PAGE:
Pre-Order your new iMac now from MacMall (ships Oct 23) & save hundreds in tax: Apple Price Guides updated Oct 22nd (exclusive coupons)
The New AppleInsider App
 


Monday, March 29, 2010, 11:40 am PT (02:40 pm ET)

iTunes 9.1 rumored to add e-book support for iPad launch

An incremental update to Apple's iTunes desktop media application is rumored to coincide with Saturday's iPad launch, bringing support for e-books as well as improved "Genius" mixes and automatic bitrate conversion for audio files.

Citing an anonymous source, MacRumors on Monday reported that iTunes 9.1 will replace the existing "Audiobooks" section in the iTunes Source list with the more broad "Books" category. Users will be able to sort and sync books they purchase through the iBookstore on the iPad when connected to the iTunes desktop client via a USB cable.

The source also reportedly said that iTunes 9.1 will improve the "Genius Mixes" feature introduced with iTunes 9 last September. The feature automatically creates a playlist of content using the results of over 27 million music libraries featuring more than 54 billion songs submitted and analyzed by Genius.

The update will also reportedly offer a number of other changes, including the ability to automatically convert songs to 128 Kbps AAC format when syncing to devices. That feature is currently only available for the iPod shuffle, but will be expanded to all devices.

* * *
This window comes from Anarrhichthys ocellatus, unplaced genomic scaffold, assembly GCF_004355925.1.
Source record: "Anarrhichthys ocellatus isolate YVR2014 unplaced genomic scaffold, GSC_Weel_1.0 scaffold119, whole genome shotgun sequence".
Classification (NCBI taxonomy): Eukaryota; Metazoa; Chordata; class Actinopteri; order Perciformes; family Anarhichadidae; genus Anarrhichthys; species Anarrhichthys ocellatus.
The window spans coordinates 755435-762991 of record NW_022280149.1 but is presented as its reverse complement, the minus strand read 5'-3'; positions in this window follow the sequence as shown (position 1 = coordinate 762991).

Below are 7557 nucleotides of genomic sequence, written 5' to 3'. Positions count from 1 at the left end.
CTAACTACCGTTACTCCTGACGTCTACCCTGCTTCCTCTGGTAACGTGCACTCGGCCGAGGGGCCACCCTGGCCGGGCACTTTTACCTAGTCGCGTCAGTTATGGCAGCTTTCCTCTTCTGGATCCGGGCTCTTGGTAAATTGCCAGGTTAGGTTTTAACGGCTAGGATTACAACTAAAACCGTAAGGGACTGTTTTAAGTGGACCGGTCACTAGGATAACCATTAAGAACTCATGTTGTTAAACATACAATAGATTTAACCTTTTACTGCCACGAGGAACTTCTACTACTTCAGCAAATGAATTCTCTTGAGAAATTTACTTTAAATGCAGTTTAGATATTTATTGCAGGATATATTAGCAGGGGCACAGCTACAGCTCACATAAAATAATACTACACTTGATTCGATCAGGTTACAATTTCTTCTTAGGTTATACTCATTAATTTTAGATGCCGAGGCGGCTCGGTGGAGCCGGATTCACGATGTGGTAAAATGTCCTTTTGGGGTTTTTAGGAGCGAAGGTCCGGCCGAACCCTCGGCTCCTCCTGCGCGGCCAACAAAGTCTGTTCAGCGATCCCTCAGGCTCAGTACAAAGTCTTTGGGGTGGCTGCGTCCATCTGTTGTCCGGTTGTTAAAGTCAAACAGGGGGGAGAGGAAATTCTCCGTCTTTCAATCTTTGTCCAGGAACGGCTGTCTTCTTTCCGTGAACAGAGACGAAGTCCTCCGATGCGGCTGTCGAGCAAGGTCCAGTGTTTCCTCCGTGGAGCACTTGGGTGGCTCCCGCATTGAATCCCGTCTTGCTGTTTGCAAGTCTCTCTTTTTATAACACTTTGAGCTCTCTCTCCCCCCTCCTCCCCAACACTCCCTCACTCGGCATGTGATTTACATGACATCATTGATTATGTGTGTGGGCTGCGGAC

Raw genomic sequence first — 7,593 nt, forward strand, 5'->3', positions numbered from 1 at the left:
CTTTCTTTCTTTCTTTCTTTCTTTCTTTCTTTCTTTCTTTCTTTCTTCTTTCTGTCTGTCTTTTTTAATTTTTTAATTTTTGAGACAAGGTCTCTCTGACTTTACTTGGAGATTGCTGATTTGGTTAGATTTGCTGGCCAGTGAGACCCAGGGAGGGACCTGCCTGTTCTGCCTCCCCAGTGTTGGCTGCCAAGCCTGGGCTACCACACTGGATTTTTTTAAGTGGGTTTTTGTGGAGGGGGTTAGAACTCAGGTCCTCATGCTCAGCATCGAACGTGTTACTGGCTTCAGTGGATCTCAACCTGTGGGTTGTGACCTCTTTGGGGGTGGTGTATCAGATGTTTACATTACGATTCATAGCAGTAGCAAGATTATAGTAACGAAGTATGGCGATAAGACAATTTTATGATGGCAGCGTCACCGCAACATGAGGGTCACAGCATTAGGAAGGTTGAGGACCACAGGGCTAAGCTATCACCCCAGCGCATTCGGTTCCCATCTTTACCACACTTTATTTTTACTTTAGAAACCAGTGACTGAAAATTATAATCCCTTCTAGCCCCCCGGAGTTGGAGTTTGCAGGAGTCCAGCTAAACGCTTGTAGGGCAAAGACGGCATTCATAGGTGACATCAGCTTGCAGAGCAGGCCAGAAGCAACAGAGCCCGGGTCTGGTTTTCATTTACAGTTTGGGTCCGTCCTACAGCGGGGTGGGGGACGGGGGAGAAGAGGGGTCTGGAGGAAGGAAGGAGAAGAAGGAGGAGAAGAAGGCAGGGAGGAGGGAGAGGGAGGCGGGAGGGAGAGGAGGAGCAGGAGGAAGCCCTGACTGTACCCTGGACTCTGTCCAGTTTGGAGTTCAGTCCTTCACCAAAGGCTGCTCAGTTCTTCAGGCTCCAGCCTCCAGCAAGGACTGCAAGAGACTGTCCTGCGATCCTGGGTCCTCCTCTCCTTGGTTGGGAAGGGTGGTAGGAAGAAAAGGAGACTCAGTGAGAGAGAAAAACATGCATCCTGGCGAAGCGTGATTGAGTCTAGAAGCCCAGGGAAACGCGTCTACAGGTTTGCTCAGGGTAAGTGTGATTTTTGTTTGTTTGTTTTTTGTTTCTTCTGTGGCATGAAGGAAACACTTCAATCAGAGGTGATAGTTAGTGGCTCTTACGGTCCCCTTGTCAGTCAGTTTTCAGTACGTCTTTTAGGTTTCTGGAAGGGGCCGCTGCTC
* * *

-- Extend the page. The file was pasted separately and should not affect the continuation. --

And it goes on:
Other minor tweaks reportedly include tweaked summary panes, which will see the "Check for Update" and "Restore" buttons moved to the left side of the pane.

iPod nano


The last update for iTunes, version 9.0.3, came in early February. It provided a number of bug fixes, including the resolution of problems recognizing when an iPod is connected and issues with syncing some smart playlists and podcasts.

Last October, iTunes 9.0.2 added compatibility with the Apple TV 3.0 update, allowing users to share their content with the set top box device. The update also disabled the ability of the Palm Pre to sync with the iTunes desktop client.